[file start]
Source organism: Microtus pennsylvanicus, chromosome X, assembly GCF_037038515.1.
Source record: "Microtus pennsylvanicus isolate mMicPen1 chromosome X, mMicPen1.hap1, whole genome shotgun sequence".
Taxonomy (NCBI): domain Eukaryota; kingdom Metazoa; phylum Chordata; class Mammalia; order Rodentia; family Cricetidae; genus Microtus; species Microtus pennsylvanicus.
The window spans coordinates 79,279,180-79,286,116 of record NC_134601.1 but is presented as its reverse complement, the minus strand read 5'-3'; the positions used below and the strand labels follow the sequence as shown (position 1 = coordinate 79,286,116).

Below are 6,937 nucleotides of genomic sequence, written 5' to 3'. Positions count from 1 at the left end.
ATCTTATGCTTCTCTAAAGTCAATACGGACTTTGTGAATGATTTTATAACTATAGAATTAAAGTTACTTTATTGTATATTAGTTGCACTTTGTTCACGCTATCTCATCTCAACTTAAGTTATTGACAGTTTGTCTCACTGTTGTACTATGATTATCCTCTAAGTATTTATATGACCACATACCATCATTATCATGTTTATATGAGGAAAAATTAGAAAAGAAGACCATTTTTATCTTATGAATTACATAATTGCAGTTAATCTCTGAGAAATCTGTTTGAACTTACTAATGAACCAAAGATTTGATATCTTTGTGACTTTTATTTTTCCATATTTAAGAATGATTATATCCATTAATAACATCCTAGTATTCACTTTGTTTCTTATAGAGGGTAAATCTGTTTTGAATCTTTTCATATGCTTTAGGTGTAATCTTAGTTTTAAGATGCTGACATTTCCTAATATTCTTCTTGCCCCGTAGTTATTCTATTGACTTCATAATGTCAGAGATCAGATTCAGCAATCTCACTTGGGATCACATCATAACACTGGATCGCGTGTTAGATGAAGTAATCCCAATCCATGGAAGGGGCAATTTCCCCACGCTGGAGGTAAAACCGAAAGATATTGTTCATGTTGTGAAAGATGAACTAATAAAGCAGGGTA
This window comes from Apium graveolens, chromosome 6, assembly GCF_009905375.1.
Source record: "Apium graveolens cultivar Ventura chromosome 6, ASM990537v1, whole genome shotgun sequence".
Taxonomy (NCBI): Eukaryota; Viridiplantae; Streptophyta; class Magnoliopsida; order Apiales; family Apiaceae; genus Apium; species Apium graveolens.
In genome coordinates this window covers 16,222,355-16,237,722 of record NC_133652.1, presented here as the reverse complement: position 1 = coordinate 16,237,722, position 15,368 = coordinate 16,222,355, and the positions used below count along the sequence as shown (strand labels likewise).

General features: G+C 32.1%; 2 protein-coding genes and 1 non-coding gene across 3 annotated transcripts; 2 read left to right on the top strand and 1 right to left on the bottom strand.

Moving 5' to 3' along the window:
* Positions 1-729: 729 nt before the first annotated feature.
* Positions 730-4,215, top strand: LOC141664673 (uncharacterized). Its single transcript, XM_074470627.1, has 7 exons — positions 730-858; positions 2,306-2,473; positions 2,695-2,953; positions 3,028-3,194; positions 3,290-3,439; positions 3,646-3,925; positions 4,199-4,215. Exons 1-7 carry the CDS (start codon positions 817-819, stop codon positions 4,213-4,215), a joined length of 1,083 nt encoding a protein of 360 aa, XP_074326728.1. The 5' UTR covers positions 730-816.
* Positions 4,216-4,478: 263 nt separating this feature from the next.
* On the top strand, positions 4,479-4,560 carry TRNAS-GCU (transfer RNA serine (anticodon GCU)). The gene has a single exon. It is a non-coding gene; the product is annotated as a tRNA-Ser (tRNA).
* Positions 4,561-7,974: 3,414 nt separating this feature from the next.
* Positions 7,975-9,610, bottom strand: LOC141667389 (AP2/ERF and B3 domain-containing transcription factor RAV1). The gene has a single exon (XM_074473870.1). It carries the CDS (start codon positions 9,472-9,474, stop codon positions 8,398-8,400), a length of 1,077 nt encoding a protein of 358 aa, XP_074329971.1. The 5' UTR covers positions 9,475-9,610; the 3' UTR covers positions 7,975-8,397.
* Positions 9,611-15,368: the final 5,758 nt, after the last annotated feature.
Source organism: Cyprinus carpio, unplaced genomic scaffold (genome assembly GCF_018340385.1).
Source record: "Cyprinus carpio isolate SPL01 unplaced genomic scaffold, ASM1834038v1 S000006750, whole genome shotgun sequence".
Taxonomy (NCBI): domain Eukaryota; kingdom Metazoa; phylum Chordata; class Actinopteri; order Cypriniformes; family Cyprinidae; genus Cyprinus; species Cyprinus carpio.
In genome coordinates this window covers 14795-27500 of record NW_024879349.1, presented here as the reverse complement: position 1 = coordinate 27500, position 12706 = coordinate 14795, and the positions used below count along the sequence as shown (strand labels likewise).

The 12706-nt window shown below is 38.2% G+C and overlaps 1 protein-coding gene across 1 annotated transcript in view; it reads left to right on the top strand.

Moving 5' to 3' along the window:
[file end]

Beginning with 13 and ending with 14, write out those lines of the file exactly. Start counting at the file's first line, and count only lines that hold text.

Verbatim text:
* Positions 1-729: 729 nt before the first annotated feature.
* Positions 730-4,215, top strand: LOC141664673 (uncharacterized). Its single transcript, XM_074470627.1, has 7 exons — positions 730-858; positions 2,306-2,473; positions 2,695-2,953; positions 3,028-3,194; positions 3,290-3,439; positions 3,646-3,925; positions 4,199-4,215. Exons 1-7 carry the CDS (start codon positions 817-819, stop codon positions 4,213-4,215), a joined length of 1,083 nt encoding a protein of 360 aa, XP_074326728.1. The 5' UTR covers positions 730-816.